By Matthew Geagan, CBS Boston

BOSTON (CBS) — Wednesday night was supposed to be a pretty special night for the Boston Celtics, one that offered our first glimpse of a healthy squad. Brad Stevens had just about every player available to play, and he really took advantage of that fact.

Perhaps a little too much. Stevens emptied his bench in the first half, going with a 13-man rotation that saw just about everyone get some run. On a night when Kemba Walker, Jayson Tatum and Jaylen Brown played together for the first time all season, they shared the floor for just 16 minutes. Walker’s minutes restriction played a part, but Stevens’ college-like approach with his bench did no one any favors.

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A roller coaster game that featured some terrible defense and questionable rotations from Stevens ended with the Spurs walking off the floor with a 110-106 victory. It was a game that the Celtics could have, and really, should have won. Instead, they were left searching for answers.

The Celtics looked fine for the first quarter despite Stevens emptying his bench and even had an eight-point advantage midway through the second. But the team’s rhythm was off and their defense disappeared, leading to one of the worst runs that the Celtics have given up this season.

From that midway point of the second quarter to the final buzzer of the half, the Spurs rattled off a gruesome 29-6 stretch. The Spurs offense was essentially a layup line, and if that wasn’t frustrating enough, the half ended with two Boston turnovers — both by Tatum — that led to four easy points for the Spurs. San Antonio took a 61-47 lead into the locker room.

The ship was righted in the third, with the Celtics outscoring the Spurs by 16 points to give them a two-point lead heading into the final frame. That’s when Stevens really got wild, sending out a lineup of Walker, Marcus Smart, Javonte Green, Grant Williams and Robert Williams. With Walker and Smart the only real scoring options in that defense-heavy lineup, Boston’s two-point lead quickly turned into a three-point deficit.

That five-man lineup shot 1-for-9, and any momentum the Celtics took into the quarter was gone. The Spurs rattled off an 11-2 run, and the Celtics were fighting an uphill battle the rest of the way. When they had a chance to tie or win it in the end, they let that go by the wayside as well, with Dejounte Murray picking Walker’s pocket with 20 seconds left and coasting in for an easy dunk, giving San Antonio a 107-103 lead with 16 seconds left.

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Abysmal defense and odd rotations are no way to win a basketball game. Stevens is much more concerned about the former than the latter, admitting that his lineup tinkering will likely keep going as he tries to determine the pecking order off the bench. But playing 10 guys in the fourth, and 13 overall, kept the team out of sync.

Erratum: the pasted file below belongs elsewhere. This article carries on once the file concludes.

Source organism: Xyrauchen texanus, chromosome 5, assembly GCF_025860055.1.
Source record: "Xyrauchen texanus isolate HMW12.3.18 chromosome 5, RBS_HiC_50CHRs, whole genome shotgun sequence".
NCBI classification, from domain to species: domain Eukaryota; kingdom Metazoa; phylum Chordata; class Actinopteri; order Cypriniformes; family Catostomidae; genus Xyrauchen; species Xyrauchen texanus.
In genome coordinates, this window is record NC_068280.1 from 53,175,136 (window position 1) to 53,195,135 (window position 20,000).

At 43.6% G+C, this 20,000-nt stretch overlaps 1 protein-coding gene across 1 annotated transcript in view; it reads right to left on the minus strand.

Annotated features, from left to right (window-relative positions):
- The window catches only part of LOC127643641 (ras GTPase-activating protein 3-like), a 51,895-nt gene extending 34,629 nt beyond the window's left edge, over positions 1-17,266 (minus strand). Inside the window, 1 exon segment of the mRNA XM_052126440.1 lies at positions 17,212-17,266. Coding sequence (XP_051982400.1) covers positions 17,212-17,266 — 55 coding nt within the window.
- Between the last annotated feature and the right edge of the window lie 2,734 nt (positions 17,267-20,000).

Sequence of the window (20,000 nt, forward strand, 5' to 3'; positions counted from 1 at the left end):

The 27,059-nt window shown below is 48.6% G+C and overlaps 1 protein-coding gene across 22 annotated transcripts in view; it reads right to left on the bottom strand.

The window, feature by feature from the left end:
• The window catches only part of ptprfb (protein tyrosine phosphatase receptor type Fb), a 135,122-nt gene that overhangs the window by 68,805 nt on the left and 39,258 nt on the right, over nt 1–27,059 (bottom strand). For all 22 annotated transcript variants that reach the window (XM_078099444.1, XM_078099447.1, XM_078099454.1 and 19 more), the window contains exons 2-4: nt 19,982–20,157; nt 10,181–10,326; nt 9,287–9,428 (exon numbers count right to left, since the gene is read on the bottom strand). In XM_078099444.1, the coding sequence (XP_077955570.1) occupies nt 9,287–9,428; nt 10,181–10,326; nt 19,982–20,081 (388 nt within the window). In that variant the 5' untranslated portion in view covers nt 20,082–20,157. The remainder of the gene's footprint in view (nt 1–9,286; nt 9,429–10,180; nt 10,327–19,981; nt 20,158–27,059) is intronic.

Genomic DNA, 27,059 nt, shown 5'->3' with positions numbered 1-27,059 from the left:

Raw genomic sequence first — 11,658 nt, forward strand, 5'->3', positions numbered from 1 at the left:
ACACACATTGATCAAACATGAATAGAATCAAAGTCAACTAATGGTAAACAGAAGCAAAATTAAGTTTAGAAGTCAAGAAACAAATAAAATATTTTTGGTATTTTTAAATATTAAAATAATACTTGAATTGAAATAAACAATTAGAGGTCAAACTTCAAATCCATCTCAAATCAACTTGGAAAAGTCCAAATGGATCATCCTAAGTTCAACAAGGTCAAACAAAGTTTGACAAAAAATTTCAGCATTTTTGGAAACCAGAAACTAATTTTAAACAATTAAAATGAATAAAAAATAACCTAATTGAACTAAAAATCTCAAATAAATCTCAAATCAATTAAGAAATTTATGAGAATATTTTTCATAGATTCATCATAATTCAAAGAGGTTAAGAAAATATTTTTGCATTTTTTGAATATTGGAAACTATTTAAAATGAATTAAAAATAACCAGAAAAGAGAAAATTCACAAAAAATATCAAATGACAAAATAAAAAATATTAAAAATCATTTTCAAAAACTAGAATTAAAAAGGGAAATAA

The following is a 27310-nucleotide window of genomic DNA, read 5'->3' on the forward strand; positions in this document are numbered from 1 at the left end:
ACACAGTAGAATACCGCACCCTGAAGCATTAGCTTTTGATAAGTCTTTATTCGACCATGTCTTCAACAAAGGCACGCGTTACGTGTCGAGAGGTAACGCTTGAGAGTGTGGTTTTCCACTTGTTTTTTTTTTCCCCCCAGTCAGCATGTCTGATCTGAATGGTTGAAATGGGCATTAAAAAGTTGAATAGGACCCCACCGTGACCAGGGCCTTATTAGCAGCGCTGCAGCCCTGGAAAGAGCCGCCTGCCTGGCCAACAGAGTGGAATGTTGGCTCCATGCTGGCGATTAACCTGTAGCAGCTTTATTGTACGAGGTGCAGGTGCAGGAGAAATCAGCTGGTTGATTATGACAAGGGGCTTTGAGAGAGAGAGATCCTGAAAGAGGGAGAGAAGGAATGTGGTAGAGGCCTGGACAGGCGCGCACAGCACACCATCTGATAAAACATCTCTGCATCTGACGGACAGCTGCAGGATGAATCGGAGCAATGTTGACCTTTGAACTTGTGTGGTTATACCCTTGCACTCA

“You can write down all of our bench and I don’t know there has been a ton of separation. I think there will be some,” Stevens said after the loss. “Experimenting and looking for different matches in lineups. We played Grant and Semi in the second when we wanted to be bigger. They bring a physicality to the game and we were playing a lot of zone. They were able to handle the bottom and handle blockouts and also play the perimeter.

“The No. 1 thing in my eyes is we’re not holding down the fort. We’re not guarding the lane, we’re not protecting the rim, we’re not protecting the basket,” he said. “I’m not talking about our bigs; I’m talking about everybody. Everybody needs to protect the rim better. We’re just letting guys lay it in, and these guys are too good if you just let them lay it in.”

The Spurs hit 27 of their 33 shots from the paint. Stevens said he turned to a zone defense out of necessity, “because we couldn’t stop a nosebleed.”

“We want to play multiple defenses and play multiple defenses well, but to do that you have to play one defense well. We have a lot of work to do. That is something that, if we’re going to play small, play big, whatever we play we have to defend at a high level to win,” said Stevens. “There are a lot of things that we have to clean up, but it has to be our DNA, part of our makeup. It is so important to winning, we have to make it even more important on every possession. That stood out, and our lack of ball movement in the first half stood out. Those are the two areas ill take from this game that we really have to improve on.”

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Wednesday night was a frustrating loss that falls on the players, but even more so on Stevens. His experimenting with rotations was to be expected, but he really out-Stevens’d himself in San Antonio, costing his team a very winnable game.